How do you remove batik wax from silk without damaging it by boiling?

Name: Harriet


Procion mx fiber reactive cold water dye

Procion MX Dye

cool water dyes
are ideal for batik

When mixed with soda ash, Procion dyes are permanent, colorfast, and very washable. You can easily create a palette of brilliant colors ranging from light pastels to deep, vibrant hues.


Procion mx fiber reactive cold water dye

Soda Ash

Soda ash fixes Procion dyes to cotton, rayon, or silk at room temperature, with no need for hot water that will melt your wax.


Tjanting tools (needles)

Tjanting Wax Pens

These tools are for applying wax in fine lines.


Country or region: UK, Bristol

Message: Hi, I'm wanting to do some batik with silk (to make silk scarves) but I'm worried about how to get the wax out as with silk you cannot boil it and ironing doesn't always get all the wax out. Have you any suggestions to how I can achieve this? 

When "boiling" out batik wax, you don't actually need to get up to boiling temperature. The often-recommended 85°C (or 185°F) limit for heating silk should be hot enough. If you fill the pot with enough water to cover the fabric with room to spare, the wax will float up to the top of the water, as you heat it, long before it's hot enough to boil. In my experience it's easier to "boil" out batik wax if you add real castile soap to the water, instead of detergent; liquid castile soap is very convenient. I let the whole pot cool off before removing the fabric, so as not to pull the fabric through the layer of wax on the top of the pot, sometimes adding ice if I'm in a hurry.

I recommend that you use natural beeswax, instead of the prepackaged batik wax that contains synthetic microcrystalline wax, because the melting point of beeswax is lower, so it's easier to boil out. You can mix beeswax with paraffin wax to get the desired amount of "crackle". Dharma Trading Company lists the melting temperature for beeswax as 142 to 149°F (62°C to 65°C), for paraffin wax as 145°F (63°C), and for microcrystalline wax as 175°F (80°C). (Microcrystalline wax is also called "sticky wax"; it's a less expensive substitute for beeswax.)

As an alternative, instead of immersing your dyed silk in boiling water to remove the wax, it's very common to steam-set the dyes used in silk painting. (This is suitable for true dyes, but not for fabric paints, which should be set with dry heat.) If you wrap the wax in plenty of unprinted newsprint paper, the paper absorbs the wax as it melts during the steaming process, at the same time that the steam drives the reaction between the dye and the silk, setting the dyes.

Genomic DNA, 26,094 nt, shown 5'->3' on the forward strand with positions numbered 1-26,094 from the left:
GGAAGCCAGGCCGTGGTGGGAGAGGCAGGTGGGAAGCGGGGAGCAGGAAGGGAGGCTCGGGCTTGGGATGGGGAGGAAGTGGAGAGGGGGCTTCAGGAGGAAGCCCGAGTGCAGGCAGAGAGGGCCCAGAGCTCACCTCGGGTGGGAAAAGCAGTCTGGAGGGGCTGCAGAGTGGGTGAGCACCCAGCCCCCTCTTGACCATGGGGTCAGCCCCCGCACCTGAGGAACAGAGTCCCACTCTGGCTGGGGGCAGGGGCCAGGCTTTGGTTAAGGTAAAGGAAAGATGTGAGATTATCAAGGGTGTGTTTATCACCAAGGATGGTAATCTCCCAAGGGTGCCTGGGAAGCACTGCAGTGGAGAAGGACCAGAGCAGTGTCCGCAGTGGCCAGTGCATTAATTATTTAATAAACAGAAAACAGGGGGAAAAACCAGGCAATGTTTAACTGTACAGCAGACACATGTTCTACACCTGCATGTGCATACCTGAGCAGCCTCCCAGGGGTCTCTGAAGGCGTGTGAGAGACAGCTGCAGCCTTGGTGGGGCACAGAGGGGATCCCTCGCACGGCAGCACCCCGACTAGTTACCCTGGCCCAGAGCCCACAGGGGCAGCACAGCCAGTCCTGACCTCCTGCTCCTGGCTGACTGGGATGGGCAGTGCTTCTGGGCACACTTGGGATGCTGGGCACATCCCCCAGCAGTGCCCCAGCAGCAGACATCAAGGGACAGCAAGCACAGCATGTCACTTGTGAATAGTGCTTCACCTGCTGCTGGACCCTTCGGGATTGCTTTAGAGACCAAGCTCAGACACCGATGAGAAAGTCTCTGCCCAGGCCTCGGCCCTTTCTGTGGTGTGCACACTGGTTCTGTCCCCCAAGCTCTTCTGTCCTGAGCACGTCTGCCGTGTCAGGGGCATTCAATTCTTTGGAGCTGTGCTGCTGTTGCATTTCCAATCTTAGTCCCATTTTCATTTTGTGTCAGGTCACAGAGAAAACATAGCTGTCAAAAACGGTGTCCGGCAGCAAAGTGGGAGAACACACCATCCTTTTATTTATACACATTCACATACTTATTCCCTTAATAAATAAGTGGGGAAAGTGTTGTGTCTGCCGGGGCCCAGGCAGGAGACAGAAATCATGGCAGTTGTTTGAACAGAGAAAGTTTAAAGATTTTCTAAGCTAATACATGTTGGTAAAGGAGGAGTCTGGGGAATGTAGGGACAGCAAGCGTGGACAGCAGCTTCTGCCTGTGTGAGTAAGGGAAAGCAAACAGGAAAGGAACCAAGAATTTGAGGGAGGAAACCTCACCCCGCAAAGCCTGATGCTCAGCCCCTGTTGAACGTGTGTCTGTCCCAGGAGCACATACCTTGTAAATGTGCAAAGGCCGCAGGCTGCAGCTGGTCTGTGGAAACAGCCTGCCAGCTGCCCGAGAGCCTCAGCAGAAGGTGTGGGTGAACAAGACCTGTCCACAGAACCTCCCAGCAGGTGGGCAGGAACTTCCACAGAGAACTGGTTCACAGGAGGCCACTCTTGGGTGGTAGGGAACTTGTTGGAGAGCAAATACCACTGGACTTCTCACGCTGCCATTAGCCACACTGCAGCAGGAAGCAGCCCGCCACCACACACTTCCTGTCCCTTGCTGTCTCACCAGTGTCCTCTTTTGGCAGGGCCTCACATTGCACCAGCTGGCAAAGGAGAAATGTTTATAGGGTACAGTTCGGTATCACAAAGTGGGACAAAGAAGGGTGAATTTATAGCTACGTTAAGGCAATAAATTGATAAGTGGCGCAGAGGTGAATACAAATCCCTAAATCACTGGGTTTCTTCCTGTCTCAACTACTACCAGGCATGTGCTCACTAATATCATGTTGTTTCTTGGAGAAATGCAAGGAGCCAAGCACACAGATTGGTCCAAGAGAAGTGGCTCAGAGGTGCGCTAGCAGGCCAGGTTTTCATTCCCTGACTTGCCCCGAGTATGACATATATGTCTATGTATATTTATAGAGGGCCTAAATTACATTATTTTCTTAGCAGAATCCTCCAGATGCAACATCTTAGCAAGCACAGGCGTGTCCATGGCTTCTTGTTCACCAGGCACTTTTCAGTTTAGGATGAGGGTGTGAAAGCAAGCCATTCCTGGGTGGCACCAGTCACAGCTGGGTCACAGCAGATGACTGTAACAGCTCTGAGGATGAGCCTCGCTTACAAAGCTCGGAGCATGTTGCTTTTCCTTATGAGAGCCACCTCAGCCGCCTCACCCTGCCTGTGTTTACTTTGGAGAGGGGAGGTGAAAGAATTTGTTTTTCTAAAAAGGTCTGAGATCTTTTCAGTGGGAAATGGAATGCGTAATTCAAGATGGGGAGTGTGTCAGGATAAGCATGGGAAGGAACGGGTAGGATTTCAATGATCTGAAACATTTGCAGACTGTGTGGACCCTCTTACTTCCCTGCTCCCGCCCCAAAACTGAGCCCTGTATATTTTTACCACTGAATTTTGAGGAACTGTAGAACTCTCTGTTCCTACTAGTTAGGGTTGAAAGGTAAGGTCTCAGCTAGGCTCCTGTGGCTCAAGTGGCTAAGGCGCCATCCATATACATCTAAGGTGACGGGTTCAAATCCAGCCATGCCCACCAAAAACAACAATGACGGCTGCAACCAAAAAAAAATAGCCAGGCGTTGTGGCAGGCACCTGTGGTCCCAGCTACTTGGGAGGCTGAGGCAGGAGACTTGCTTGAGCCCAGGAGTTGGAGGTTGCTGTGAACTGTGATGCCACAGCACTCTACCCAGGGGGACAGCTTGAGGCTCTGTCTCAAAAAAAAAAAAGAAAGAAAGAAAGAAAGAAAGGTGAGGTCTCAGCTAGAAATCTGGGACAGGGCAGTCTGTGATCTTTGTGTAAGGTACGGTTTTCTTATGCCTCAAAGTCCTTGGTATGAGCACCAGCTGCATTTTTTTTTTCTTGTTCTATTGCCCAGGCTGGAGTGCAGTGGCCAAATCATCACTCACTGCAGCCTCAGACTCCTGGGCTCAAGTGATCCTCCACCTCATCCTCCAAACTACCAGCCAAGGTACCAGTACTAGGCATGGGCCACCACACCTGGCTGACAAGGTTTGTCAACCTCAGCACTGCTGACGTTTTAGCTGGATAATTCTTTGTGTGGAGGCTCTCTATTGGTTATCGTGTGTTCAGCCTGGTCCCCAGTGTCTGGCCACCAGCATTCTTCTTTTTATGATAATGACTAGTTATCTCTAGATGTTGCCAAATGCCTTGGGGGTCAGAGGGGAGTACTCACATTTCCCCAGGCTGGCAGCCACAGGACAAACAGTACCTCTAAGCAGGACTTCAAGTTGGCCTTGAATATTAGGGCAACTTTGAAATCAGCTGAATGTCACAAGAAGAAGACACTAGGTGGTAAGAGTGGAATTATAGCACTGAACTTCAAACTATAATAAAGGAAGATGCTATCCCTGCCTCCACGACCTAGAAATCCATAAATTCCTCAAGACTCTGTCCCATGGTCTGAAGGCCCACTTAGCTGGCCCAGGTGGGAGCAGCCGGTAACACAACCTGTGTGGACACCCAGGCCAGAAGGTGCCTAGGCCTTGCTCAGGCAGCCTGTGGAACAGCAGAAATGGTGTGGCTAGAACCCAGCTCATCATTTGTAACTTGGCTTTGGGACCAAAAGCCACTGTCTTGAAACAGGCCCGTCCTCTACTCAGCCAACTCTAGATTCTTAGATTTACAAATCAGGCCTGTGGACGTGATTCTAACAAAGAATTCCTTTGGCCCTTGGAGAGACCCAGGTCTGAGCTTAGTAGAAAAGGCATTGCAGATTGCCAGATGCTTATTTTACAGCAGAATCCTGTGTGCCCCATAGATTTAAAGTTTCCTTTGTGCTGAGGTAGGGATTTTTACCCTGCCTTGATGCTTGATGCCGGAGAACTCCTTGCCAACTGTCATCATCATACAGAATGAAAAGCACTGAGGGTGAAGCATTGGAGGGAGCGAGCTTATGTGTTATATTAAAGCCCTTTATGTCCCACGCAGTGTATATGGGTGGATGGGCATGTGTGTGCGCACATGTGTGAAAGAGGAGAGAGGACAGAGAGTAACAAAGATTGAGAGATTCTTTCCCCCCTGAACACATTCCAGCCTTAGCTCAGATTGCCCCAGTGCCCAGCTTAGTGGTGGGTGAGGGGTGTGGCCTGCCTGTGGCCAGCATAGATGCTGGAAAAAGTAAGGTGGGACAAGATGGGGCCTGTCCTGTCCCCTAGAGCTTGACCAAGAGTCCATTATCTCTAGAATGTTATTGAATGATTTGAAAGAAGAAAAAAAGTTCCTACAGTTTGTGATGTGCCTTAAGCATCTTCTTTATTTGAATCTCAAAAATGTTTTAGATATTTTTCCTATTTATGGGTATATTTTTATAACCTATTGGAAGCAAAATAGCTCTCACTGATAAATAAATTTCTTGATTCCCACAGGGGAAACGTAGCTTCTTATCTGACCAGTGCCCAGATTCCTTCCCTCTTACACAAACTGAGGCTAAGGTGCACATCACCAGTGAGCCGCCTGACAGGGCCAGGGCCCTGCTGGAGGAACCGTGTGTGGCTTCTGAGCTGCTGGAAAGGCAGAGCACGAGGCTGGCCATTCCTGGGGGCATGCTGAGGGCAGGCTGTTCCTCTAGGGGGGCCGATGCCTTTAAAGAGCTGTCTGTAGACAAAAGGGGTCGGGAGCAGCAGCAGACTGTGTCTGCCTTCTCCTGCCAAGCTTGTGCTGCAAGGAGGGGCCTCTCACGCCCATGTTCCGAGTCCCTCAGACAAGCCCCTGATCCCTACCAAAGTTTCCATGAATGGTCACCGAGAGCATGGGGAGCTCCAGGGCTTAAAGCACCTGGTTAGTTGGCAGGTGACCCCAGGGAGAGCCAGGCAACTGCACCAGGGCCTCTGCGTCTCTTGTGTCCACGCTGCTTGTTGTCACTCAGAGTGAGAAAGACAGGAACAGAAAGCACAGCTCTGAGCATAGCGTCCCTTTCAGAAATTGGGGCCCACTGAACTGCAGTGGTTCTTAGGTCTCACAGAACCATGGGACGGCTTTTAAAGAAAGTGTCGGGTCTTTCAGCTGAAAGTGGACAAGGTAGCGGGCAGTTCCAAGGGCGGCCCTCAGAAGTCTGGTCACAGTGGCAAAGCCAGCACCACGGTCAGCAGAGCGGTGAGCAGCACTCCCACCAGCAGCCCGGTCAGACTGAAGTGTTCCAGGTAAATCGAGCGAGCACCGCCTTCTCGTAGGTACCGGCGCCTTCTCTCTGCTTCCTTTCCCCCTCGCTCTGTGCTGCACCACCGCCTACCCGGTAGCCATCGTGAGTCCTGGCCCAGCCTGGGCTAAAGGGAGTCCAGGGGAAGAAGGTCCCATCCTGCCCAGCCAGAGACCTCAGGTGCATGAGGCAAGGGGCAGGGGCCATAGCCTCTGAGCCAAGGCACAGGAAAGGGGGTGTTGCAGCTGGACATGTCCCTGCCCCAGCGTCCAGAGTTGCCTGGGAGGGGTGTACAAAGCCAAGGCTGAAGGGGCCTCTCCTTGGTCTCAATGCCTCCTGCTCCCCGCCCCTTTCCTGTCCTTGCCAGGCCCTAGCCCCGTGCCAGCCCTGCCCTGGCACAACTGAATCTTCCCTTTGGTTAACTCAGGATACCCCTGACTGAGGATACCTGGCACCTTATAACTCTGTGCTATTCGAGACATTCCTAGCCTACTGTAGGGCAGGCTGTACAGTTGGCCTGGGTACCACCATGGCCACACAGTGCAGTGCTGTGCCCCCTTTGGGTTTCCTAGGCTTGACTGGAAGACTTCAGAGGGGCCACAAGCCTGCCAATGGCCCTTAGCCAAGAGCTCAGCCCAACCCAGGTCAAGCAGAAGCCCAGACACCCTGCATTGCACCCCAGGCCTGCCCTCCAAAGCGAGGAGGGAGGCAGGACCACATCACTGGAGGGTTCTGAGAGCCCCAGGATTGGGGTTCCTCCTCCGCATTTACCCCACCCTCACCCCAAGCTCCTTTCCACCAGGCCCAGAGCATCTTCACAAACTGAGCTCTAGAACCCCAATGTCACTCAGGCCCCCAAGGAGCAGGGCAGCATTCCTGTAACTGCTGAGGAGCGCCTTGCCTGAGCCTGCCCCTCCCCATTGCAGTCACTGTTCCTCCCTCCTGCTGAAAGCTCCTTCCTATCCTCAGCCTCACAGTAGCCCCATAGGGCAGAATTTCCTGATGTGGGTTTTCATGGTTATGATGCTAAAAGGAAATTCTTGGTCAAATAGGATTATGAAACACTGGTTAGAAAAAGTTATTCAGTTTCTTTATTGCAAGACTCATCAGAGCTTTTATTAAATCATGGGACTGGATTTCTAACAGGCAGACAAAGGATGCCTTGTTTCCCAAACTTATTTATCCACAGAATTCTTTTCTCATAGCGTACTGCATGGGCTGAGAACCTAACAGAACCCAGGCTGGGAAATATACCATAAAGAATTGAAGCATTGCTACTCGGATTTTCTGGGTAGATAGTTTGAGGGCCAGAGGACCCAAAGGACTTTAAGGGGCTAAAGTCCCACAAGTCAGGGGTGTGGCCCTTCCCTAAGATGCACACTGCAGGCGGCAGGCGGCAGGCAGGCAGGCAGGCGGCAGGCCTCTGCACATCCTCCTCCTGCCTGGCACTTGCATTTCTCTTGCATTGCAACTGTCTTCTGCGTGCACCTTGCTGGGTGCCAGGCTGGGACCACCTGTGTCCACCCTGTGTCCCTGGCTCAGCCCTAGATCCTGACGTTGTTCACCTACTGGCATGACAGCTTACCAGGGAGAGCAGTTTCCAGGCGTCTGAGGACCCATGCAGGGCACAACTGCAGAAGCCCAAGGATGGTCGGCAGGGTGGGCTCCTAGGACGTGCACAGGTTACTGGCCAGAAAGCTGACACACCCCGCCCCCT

Another alternative is to use processed soy wax instead of traditional beeswax and paraffin wax. A huge advantage to soy wax is that it can be washed out with hot tap water and detergent. (I advise hand-washing the wax out in a bucket so that you can be sure you've used enough detergent to solubilize the wax; if you don't dissolve all of the melted wax, it might harden inside your pipes, resulting in an expensive repair bill.) Soy wax is similar to batik wax in how it works. It's important to get the wax as hot as you would ordinary batik wax to apply it, and it's important to test the stuff out on a quick small project first to see whether you like it. The edges of soy wax designs erode more quickly in the dyebath than the edges of beeswax and paraffin.

There are also other resists that you can use instead of wax, water soluble resists, but they don't produce the cracks seen in batik, and they are less suitable for immersion dyeing since the tend to dissolve in the dye bath. They work well if you apply the dye directly, in small enough quantities that you do not wash away the water-soluble resist.

(Please help
support this web site. Thank you.)

Posted: Monday - January 23, 2012 at 11:52 AM          

Follow this blog on twitter here.

Home Page ]   [ Hand Dyeing Top ]   [ Gallery Top ]   [ How to Dye ]   [ How to Tie Dye ]   [ How to Batik ]   [ Low Water Immersion Dyeing ]   [ Dip Dyeing ]   [ More Ideas ]   [ About Dyes ]   [ Sources for Supplies ]   [ Dyeing and  Fabric Painting Books ]   [ Links to other Galleries ]   [ Links to other informative sites ] [ Groups ] [ FAQs ]   [ Find a custom dyer ]   [ search ]   [ contact me ]  

© 1999-2011 Paula E. Burch, Ph.D. all rights reserved